Mikulski, Feingold ask Homeland Security to Come Clean on MSP Spying - Southern Maryland Headline News

Mikulski, Feingold ask Homeland Security to Come Clean on MSP Spying


Senators Demand Answers, Call on DHS to Reexamine Files on Whether They Shared Information on Peaceful Protesters with Maryland State Police

WASHINGTON (Feb. 24, 2009) – U.S. Senator Barbara A. Mikulski (D-Md.) and Russ Feingold (D-WI), in response to news reports that the Department of Homeland Security (DHS) shared information about nonviolent protest groups with Maryland State Police (MSP), sent a follow-up letter to the DHS asking them to reexamine their files on this matter.

Dozens of nonviolent activists were added to state and federal terrorist databases by the MSP, according to news reports that led the Senators to send letters to DHS Secretary Michael Chertoff, and other senior federal law enforcement, homeland security and intelligence officials to find out why this occurred and what steps were being taken to ensure it never happened again.

DHS’s written response on January 29, 2009 stated that they “found no indication of ever receiving information from the subject efforts of the Maryland State Police (MSP).” More recent news reports, however, indicate that DHS was able to track 2005 protest plans of the peaceful Washington area anti-war group, DAWN, and passed that information along to the MSP.

The full text of the letter to DHS Secretary Janet Napolitano follows:

Dear Secretary Napolitano:

Thank you for your January 29, 2009 response to our request for information regarding what the Department of Homeland Security (DHS) knew about Maryland State Police (MSP) surveillance efforts targeting 53 nonviolent activists improperly characterized as terrorists. We were pleased to learn that the DHS Office for Civil Rights and Civil Liberties (CRCL) was proactive in questioning whether DHS Office of Intelligence and Analysis (I&A) personnel assigned to the Maryland Coordination and Analysis Center (MCAC) were involved in this misguided effort when it was revealed in the media last summer. Your letter indicates that the CRCL inquiry, and a subsequent “exhaustive review” of DHS records and databases in response to our request for information, “found no indication of ever receiving information from the subject efforts of the MSP.”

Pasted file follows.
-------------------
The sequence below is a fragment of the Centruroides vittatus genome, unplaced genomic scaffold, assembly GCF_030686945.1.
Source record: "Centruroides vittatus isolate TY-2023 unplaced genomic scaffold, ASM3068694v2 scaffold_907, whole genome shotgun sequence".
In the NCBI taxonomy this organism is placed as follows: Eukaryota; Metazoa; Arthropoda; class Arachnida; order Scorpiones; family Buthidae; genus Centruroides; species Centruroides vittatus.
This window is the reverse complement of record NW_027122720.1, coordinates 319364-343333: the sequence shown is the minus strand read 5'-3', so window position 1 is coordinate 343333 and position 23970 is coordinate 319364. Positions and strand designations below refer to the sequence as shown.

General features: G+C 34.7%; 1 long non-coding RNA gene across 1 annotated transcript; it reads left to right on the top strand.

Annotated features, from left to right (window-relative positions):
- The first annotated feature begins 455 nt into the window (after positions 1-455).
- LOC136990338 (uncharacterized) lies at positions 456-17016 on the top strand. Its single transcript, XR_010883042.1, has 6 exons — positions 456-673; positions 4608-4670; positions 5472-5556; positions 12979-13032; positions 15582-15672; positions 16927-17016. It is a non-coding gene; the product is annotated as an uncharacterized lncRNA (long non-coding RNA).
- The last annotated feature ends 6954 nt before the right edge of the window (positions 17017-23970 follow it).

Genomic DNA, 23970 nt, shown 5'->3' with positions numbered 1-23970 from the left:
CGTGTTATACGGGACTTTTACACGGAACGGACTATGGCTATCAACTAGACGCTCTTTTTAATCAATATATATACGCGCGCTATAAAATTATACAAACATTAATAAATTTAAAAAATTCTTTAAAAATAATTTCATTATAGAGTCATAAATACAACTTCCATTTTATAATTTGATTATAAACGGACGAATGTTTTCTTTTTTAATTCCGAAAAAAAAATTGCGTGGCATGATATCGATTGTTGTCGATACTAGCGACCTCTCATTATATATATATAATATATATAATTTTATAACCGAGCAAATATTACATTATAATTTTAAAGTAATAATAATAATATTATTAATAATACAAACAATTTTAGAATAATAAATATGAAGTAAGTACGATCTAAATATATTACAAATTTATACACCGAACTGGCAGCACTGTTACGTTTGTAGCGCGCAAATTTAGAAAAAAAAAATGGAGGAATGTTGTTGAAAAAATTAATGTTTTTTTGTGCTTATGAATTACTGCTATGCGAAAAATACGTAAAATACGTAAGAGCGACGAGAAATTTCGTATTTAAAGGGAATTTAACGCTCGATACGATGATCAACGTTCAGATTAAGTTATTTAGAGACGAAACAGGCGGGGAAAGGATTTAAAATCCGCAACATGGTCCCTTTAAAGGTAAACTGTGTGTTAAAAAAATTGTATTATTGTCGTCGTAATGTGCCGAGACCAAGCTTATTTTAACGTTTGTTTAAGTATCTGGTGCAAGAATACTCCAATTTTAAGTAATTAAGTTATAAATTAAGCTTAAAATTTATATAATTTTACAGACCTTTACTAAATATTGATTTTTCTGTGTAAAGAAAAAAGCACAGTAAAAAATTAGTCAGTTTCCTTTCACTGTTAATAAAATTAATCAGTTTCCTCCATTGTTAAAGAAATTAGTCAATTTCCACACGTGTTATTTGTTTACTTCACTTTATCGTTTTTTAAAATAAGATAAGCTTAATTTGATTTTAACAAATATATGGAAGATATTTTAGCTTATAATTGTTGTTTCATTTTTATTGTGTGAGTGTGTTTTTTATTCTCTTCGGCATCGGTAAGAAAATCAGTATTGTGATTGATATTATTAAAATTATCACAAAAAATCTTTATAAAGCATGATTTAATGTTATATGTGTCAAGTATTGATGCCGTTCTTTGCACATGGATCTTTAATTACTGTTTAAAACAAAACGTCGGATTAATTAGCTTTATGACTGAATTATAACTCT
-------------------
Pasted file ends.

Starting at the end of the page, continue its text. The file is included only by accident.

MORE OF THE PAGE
This response is troubling for two reasons. First, both the Maryland State Police and the Department of Homeland Security are participants in multi-jurisdictional task forces and terrorism information sharing programs, including the Joint Terrorism Task Force (JTTF) and the Maryland Coordination and Analysis Center (MCAC).

These programs are specifically designed to seamlessly share terrorism and threat-related intelligence between agencies. That the Maryland State Police could engage in such widespread and intensive surveillance of purported security threats (including a14-month undercover operation) without their partner agencies being informed strains credibility and, if true, raises serious questions regarding the effectiveness of these information sharing programs. What other security or terrorism-related intelligence collected by the MSP might not be getting to DHS analysts working at the MCAC or JTTF?

Second, and more problematic, an MSP investigative file released to the American Civil Liberties Union of Maryland (attached) indicates that the MSP received information from DHS regarding their investigation of the DC Anti-War Network (DAWN). An entry dated June 21, 2005 says: